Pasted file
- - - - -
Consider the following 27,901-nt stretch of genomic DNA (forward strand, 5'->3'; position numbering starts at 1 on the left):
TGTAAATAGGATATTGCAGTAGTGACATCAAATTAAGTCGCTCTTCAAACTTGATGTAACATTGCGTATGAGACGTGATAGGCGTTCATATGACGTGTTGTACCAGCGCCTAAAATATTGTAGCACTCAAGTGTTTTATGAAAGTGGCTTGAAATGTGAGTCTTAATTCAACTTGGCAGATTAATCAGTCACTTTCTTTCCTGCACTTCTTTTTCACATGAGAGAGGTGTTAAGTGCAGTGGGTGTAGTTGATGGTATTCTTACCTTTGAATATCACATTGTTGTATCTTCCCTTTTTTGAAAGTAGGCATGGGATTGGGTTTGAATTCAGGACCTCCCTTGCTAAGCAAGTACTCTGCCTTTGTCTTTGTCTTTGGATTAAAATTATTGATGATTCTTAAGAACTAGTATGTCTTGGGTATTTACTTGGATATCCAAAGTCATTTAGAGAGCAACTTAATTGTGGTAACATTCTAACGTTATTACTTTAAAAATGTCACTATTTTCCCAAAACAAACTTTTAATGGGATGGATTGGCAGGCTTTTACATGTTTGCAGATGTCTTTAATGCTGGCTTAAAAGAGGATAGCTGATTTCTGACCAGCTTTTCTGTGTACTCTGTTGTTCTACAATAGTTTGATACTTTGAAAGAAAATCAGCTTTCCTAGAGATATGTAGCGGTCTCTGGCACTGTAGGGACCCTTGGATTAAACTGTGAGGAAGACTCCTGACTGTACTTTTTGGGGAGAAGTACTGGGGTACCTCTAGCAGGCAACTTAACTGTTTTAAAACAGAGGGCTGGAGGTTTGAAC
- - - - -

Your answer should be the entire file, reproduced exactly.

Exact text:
Consider the following 27,901-nt stretch of genomic DNA (forward strand, 5'->3'; position numbering starts at 1 on the left):
TGTAAATAGGATATTGCAGTAGTGACATCAAATTAAGTCGCTCTTCAAACTTGATGTAACATTGCGTATGAGACGTGATAGGCGTTCATATGACGTGTTGTACCAGCGCCTAAAATATTGTAGCACTCAAGTGTTTTATGAAAGTGGCTTGAAATGTGAGTCTTAATTCAACTTGGCAGATTAATCAGTCACTTTCTTTCCTGCACTTCTTTTTCACATGAGAGAGGTGTTAAGTGCAGTGGGTGTAGTTGATGGTATTCTTACCTTTGAATATCACATTGTTGTATCTTCCCTTTTTTGAAAGTAGGCATGGGATTGGGTTTGAATTCAGGACCTCCCTTGCTAAGCAAGTACTCTGCCTTTGTCTTTGTCTTTGGATTAAAATTATTGATGATTCTTAAGAACTAGTATGTCTTGGGTATTTACTTGGATATCCAAAGTCATTTAGAGAGCAACTTAATTGTGGTAACATTCTAACGTTATTACTTTAAAAATGTCACTATTTTCCCAAAACAAACTTTTAATGGGATGGATTGGCAGGCTTTTACATGTTTGCAGATGTCTTTAATGCTGGCTTAAAAGAGGATAGCTGATTTCTGACCAGCTTTTCTGTGTACTCTGTTGTTCTACAATAGTTTGATACTTTGAAAGAAAATCAGCTTTCCTAGAGATATGTAGCGGTCTCTGGCACTGTAGGGACCCTTGGATTAAACTGTGAGGAAGACTCCTGACTGTACTTTTTGGGGAGAAGTACTGGGGTACCTCTAGCAGGCAACTTAACTGTTTTAAAACAGAGGGCTGGAGGTTTGAAC